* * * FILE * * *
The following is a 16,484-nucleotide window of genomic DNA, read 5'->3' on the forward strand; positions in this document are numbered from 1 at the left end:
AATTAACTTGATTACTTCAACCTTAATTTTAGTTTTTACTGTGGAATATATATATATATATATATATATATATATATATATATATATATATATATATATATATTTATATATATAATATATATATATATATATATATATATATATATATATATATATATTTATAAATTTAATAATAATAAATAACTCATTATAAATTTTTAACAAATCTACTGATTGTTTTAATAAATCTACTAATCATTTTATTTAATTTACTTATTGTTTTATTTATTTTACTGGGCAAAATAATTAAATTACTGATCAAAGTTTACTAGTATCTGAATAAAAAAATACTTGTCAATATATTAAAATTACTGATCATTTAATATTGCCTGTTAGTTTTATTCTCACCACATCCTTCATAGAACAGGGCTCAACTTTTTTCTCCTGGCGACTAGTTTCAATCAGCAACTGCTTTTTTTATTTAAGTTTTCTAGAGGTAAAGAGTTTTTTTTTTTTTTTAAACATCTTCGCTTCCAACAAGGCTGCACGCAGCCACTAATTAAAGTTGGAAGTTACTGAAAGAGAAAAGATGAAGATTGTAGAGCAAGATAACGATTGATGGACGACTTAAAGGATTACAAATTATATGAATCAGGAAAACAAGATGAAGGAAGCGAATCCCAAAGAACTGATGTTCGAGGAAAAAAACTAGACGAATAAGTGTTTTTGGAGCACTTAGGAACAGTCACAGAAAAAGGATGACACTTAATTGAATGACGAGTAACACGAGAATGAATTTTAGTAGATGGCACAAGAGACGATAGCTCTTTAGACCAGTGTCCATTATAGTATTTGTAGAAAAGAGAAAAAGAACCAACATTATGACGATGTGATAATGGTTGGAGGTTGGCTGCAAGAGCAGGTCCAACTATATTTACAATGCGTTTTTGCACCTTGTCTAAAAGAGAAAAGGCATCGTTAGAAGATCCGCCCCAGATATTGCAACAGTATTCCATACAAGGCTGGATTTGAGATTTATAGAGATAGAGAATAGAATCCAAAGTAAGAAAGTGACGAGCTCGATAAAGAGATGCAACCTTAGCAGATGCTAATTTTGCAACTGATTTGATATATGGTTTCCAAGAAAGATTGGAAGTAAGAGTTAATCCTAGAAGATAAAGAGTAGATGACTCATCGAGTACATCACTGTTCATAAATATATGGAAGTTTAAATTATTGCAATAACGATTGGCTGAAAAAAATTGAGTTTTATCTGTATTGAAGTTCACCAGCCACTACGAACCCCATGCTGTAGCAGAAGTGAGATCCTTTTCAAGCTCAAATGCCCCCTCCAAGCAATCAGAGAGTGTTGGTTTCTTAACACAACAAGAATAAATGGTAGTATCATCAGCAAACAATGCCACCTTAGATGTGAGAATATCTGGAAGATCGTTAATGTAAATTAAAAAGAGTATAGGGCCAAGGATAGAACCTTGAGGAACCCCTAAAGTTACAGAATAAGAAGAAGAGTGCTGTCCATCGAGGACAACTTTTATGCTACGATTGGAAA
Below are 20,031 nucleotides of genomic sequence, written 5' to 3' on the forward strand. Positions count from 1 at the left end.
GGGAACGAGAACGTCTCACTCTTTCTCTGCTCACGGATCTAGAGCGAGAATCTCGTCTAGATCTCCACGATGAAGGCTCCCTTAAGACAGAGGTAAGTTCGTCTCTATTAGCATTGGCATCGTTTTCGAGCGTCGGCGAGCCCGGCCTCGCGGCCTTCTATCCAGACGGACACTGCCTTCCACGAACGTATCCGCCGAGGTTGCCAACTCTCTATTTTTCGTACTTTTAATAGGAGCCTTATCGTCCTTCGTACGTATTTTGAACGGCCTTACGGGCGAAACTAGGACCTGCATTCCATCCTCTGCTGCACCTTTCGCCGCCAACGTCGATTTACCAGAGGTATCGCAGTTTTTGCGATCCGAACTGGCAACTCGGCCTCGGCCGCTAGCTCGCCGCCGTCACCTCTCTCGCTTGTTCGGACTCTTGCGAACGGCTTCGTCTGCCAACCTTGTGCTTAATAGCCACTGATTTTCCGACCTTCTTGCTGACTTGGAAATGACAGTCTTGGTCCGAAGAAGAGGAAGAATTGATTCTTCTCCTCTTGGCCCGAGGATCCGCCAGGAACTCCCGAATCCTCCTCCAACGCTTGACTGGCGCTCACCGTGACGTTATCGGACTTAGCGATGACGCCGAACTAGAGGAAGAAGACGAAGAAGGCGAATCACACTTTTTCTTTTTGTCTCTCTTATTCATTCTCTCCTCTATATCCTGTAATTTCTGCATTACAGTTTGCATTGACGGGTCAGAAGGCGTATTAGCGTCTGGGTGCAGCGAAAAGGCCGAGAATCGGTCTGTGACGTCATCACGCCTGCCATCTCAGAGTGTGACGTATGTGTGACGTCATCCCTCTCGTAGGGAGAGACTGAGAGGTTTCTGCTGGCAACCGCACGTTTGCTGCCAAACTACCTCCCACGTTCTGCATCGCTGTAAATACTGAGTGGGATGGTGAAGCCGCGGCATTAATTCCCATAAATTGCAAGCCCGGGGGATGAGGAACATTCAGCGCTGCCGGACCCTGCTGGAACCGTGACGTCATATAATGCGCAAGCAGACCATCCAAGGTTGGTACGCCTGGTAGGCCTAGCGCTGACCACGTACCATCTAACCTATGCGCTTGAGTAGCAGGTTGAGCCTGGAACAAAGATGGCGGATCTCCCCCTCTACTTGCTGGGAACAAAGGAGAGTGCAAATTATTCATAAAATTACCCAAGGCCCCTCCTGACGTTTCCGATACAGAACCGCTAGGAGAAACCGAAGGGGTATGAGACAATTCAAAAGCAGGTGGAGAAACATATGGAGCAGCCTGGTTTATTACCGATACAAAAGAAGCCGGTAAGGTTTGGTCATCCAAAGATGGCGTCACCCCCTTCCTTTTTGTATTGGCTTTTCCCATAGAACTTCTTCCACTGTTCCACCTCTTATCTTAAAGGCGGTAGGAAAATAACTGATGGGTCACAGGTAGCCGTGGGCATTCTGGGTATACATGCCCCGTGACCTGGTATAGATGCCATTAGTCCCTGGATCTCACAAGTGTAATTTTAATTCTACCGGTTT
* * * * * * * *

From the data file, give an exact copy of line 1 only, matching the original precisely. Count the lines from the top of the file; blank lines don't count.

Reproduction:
The following is a 16,484-nucleotide window of genomic DNA, read 5'->3' on the forward strand; positions in this document are numbered from 1 at the left end: